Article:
Bureacracy in deep space

If you want to understand the state of the art in space-age capitalism you must visit the HR department

A view along a dimly-lit corridor from the film Alien
HR is at the end of the corridor on the right

It’s now well-known that it’s in Human Resources that you’ll find the absolute apogee of the capture and incorporation of the liberal orthodoxy by corporate capitalism. The grim, dead-eyed, value-maximising culture of compliance that anyone who works for a big firm will recognise. The smiling face of the machine. A disciplinary function that thinks it’s a wellbeing project.

A space-faring future HR department is at the centre of Olga Ravn’s ‘The Employees’, a 2020 novel subtitled ‘a workplace novel of the 22nd century’. It’s literary science fiction, written during the pandemic (published in November 2020). The bleak, suffocating setting – a spaceship, very far from earth, in orbit around a planet that’s been named ‘New Discovery’, carefully conjures up the weird dynamic of the lockdown as vividly as it does all those other spaceships of your memory.

The book’s thesis is clever: a spaceship – no matter how advanced its technology, no matter how far into the future or distant from earth it is, no matter how difficult and unsettling its mission – is still a place of work, right? And, when things go wrong, when a discovery on the planet’s surface causes a kind of crisis of self-awareness in the crew and the hierarchy of human and humanoid on board collapses, there’ll still need to be some kind of formal investigation, right? Management will need to get involved, send a team, kick off some kind of process?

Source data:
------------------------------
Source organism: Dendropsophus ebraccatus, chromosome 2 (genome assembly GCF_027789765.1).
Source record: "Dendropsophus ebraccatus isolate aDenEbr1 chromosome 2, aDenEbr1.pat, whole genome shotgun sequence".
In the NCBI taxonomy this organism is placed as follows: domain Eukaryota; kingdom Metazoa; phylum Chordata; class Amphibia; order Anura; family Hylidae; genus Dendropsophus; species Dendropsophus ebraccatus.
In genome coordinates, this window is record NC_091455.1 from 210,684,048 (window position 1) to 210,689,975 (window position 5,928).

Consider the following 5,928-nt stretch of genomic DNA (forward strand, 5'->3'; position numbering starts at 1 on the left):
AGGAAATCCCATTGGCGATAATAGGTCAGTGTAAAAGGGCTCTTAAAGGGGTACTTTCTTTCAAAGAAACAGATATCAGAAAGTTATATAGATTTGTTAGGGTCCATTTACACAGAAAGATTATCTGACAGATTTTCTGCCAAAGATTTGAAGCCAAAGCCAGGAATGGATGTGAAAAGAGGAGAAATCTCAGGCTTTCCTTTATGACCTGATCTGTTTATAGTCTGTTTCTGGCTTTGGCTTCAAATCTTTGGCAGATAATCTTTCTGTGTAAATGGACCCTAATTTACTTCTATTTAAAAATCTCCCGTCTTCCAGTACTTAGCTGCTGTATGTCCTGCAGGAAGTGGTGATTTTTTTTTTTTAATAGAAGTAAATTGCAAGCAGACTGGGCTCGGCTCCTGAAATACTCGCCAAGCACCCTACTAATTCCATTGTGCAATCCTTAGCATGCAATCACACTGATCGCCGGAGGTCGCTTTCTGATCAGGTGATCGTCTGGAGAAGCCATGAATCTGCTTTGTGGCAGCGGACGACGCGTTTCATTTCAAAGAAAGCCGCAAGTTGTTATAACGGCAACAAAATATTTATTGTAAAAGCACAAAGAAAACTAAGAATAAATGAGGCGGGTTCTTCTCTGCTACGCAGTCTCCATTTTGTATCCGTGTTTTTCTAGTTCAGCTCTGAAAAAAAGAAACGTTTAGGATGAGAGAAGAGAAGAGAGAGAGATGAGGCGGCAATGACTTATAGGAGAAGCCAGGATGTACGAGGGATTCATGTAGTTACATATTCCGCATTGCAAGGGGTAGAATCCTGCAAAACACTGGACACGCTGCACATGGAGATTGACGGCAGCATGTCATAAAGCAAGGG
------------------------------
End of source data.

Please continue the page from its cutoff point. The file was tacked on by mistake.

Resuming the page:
So the book is a sequence of reports, memos from crew members, gathered by a team sent from earth. And they start kind of bland, empty of tension, cleverly suggesting the complicated economic and social context the crew occupies without describing it (this is not a Kim Stanley-Robinson novel). The memos hint at the drama to come and – without spoilers – the tension does build and things do get bad.

The book’s full of ideas, it has an unexpected emotional charge that builds and there’s real beauty and strangeness in the places we visit, especially in the tantalising glimpse of the surface of New Discovery that we get. It’s translated from Danish so I’m definitely not equipped to tell you if it’s been done well – but the language is authentically that of a workplace in crisis and the bloodless, rules-bound culture of human resources and people management described is chilling.

The story is told only by the workers, by the actors in the workplace drama. It’s a one-sided interrogation. We don’t hear the voices of the HR team sent to investigate, the managers who decide how to resolve things (there are no union reps present). The language of the staff interviewed betrays the strangled effort to comply with rules you only vaguely comprehend. And the outcome, the resolution to the problems on-board, is chilling, authentically bureaucratic, brutal – and there’s no right of appeal.

  • I review the books I read on Goodreads – mainly so I don’t forget them.